Nick Piazza is a transplanted Michigander, now residing in Texas. He hooked up with Andy Reed in 2009 to record his very first song, Summer Moon - and he's never looked back. He was bitten by the bug and got a major dose of rockin' pneumonia and the boogie woogie flu. He completed Evolution, his first full CD, in May 2010 and continued to write and record the music for what became Only A Northern Thing.
Piazza gathered together a cast of mid-Michigan's musical aristocracy for the project and they jumped at the invitation. Andy Reed, Ray Torres, Donny Brown, Jeff Wiles and James Piazza contributed their incredible talent and vision to the recording sessions. This is certainly a triumphant musical reunion for our home grown singer/songwriter. A true believer.
Downtown Woman - is good old fashioned rock & roll with a big backbeat and solid guitar work mixed back in the groove. Piazza's slender tenor is ready willing and able. He sounds like Gerry Rafferty after he took a fistful of black beauties after a two day bender of rock & roll, booze and broads only without the attitude. The background vocals are exquisite and ray Torres guitar work is breathtaking. Great track
Houston - is a hot little rocker with Beach Boys harmonies and a big backbeat. This is dance music with hooks galore. It rocks hard but never loses its melodic sensibility thanks to super-producer and melody man Andy Reed. Piazza has a malleable voice and he sounds a bit like Alan Wilson (Canned Heat) going Up the Country. This song is smooth as silk yet it makes you want to smile and get up on the dance floor
Movin' On - is an acoustic shuffle with plenty of energy and good vibes. There is sly reference to “Sexy Sadie” but with Reed onboard and twirling the dials you gotta know there will be at least one overt reference to the Beatles. Reed provides a melodic slide that brightens the sound and fills out some spaces in the musical landscape. There is an overarching sense of hope even as Piazza sings about struggling on his own. Movin' On is what young adults do as a matter of course; a rite of passage. It doesn't matter that there are problems wherever you go. You can buy the illusion of Southern California or the banshee death wail in Saginaw.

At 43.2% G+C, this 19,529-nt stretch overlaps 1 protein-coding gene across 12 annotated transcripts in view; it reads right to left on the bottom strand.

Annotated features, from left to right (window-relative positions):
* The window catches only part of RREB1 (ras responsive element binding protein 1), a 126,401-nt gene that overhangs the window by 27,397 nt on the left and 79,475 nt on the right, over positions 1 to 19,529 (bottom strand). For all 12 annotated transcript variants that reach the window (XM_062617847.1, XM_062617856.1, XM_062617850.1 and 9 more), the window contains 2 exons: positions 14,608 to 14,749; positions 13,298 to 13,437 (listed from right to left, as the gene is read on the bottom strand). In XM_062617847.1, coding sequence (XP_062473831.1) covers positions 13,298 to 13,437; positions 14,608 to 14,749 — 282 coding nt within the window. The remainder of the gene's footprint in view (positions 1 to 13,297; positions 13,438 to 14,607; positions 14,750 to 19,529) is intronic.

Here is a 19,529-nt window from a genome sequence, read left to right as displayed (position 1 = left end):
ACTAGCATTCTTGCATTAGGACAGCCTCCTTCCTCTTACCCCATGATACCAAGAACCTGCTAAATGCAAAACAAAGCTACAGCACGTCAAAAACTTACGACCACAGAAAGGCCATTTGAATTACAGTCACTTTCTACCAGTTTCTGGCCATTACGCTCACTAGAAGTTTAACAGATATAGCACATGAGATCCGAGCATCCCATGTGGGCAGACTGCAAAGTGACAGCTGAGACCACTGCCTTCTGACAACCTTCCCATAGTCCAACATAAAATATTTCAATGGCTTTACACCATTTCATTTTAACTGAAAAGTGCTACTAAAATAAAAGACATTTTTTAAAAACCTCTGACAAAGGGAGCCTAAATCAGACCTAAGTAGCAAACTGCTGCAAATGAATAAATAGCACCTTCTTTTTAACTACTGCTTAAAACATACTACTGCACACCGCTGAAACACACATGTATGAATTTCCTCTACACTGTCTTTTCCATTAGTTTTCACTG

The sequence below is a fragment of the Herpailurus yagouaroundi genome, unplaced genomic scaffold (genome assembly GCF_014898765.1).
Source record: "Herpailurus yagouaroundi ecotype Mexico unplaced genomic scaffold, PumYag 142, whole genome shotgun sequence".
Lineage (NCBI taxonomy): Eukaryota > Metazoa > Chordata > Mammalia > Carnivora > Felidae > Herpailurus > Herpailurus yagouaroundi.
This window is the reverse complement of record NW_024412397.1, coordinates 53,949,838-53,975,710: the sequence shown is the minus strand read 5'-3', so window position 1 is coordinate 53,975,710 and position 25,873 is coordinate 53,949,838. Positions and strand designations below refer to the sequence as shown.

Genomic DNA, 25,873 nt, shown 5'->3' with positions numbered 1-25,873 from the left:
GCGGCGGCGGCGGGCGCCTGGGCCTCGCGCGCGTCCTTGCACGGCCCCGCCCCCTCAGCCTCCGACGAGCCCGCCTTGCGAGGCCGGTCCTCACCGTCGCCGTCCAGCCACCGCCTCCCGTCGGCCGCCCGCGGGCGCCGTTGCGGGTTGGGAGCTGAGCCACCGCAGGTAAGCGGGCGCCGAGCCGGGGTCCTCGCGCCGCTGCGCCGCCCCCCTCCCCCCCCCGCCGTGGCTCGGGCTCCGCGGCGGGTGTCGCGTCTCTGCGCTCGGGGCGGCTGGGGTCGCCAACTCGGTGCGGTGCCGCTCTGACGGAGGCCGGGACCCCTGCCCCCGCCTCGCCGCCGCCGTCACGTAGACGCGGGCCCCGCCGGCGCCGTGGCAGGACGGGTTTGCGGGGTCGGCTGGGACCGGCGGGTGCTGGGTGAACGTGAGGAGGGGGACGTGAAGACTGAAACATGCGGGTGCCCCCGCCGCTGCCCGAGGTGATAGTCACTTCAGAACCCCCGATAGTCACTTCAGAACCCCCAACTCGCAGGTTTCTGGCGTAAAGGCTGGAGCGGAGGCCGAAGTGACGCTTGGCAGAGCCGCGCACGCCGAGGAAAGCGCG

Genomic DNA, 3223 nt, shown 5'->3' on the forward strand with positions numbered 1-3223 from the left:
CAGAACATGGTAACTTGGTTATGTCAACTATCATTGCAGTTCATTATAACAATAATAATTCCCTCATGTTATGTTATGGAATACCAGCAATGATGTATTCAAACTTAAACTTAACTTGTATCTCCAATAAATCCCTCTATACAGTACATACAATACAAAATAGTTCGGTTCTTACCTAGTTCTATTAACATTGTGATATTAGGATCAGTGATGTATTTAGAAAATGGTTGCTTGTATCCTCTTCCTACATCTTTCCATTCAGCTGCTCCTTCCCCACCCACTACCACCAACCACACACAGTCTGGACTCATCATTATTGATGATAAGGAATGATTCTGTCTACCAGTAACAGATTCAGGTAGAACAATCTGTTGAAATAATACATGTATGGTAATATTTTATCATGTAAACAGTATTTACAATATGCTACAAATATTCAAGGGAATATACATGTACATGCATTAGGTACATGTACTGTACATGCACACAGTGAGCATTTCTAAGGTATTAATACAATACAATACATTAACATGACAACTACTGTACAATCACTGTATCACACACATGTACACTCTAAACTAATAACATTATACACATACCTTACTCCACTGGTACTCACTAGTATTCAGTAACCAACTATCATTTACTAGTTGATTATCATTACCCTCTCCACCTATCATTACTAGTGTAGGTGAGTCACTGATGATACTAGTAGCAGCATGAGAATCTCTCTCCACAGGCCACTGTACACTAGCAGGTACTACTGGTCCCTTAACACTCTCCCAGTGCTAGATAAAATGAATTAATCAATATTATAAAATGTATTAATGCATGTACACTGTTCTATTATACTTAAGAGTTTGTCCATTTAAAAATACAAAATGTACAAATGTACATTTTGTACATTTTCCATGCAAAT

Traffic Jam - opens up with truncated piano chords reminiscent of Nilsson's Gotta Get Up. The lyrical line conveys a weary wisdom, discovery that life is not quite like it seems. Young men and women pick up and leave their roots behind. They follow the light of promise but the tunnel goes on forever like a black hole in the universe. And they never really live the dream. It doesn't quite exist but it does; only it's different. When they discover that the natural state for a thoughtful person is melancholia, there is nothing left to say.
On the Road - The jangly guitar washes over the song like Southern California sunshine. It creates an upbeat vibe despite the underlying loneliness in the lyrics. Piazza sings with a smile in his voice. It's convincing to even when you're stirred by his ambivalence. Underneath the good cheer are doubts that speak to his ennui: “I hitched a ride on a one way train / Never got a chance to tell you my name / It's the same old story / Just a different day
Leaving Here - The moan of Reed's slide guitar colors the song's sense of resignation. Piazza is singing outside himself almost dissociated from his surroundings, He views the world from his own psychological window. Hope and despair co-mingle as he watches the world go by. He's not afraid and he needs no friends. It's as if he gets too close, he will lose himself and fall into the stasis of the status quo. They say goodbye; he says hello.
Working Man Blues - Opens with some tasty chops fired off like holy gunfire courtesy of guitar wizard Ray Torres with help from Saginaw's rock & roll attorney Jim Piazza. This is old time boogie woogie rock & roll barbecue music. It sounds sweet and tasty. Piazza is singing his ass off and drummer extraordinaire Donny Brown (Verve Pipe, American Underdog) knocks it outta the park with his powerful backbeat. He keeps time like a water clock. Keep it flowing, brother. Another great track!
It's Only a Northern Thing - Opens with a half borrowed riff from Van “The Man” Morrison. It jumps and jives and so did Morrison only in all the fifty years he's been performing onstage Van never smiled, not once. But Piazza does and his honey toned voice reflects his balance. He's not a tortured artist and he would cut off his ear to make a statement like a love you, sorta. This is a rock & roll ballad about love and reminiscing. His lyrics are a dialectical delight; “I think with my heart because I've lost my mind” - Perfect. Reed's keyboard work is pure genius. The sounds ring and moan like an ancient mellotron used by the Moody Blues
Another Wasted Saturday: - This is a standout track that hops and bops to a swinging rockabilly beat and a cool walking bassline. It has a tricky stop & go time and some tasty sax-on-the-beach courtesy of Jeff Wiles. Reed was able to sneak in another Beatle reference, the “shoo be-do-wop” background on the partially live version of Revolution from a 1968 promotional film. Reed creates a full and crisp sound in his studio and brings out the best in everyone. The song itself is a sonic blast of perfection from the saxophone, guitar, bassline, and backbeat to Piazza's singing and the background Beatles.
Last Call - is a sweet acoustic goodbye; A last farewell. Piazza is able to breathe life into his stories with a great sense of melody and harmony and his natural facility for pathos and irony. This is a hard won lyrical coming of age for Piazza - a perfect ending for a heartfelt piece of music created by the everyman.